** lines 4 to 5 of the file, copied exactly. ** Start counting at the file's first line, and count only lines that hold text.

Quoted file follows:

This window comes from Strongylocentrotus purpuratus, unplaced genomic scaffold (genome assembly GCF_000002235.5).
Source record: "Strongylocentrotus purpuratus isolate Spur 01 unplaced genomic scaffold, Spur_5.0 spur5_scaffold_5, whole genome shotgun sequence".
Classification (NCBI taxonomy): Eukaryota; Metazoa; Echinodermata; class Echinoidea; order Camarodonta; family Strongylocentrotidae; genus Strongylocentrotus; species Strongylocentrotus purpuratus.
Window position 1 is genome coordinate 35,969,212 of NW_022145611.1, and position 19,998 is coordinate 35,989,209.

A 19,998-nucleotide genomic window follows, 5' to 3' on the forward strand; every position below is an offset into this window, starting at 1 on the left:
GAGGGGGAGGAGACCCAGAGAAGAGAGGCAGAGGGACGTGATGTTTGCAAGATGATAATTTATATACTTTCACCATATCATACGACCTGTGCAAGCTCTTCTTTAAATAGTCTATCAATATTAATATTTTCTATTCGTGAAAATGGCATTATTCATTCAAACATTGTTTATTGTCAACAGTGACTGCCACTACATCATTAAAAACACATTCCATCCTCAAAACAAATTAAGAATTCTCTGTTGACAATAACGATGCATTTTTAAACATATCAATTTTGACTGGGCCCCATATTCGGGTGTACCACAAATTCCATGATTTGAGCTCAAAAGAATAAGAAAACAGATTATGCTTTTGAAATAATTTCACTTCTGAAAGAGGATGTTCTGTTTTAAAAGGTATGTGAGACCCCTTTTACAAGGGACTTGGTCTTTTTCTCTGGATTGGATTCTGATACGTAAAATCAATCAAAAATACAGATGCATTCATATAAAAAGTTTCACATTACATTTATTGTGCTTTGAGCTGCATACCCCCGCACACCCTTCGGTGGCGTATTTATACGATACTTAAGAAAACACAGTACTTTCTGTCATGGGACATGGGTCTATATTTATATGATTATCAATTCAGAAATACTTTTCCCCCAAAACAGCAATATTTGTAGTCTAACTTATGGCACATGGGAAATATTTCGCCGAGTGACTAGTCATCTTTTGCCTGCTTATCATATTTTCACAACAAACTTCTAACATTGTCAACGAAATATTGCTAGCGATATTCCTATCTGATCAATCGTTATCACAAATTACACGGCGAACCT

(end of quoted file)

Window position 1 is genome coordinate 35,969,212 of NW_022145611.1, and position 19,998 is coordinate 35,989,209.

A 19,998-nucleotide genomic window follows, 5' to 3' on the forward strand; every position below is an offset into this window, starting at 1 on the left: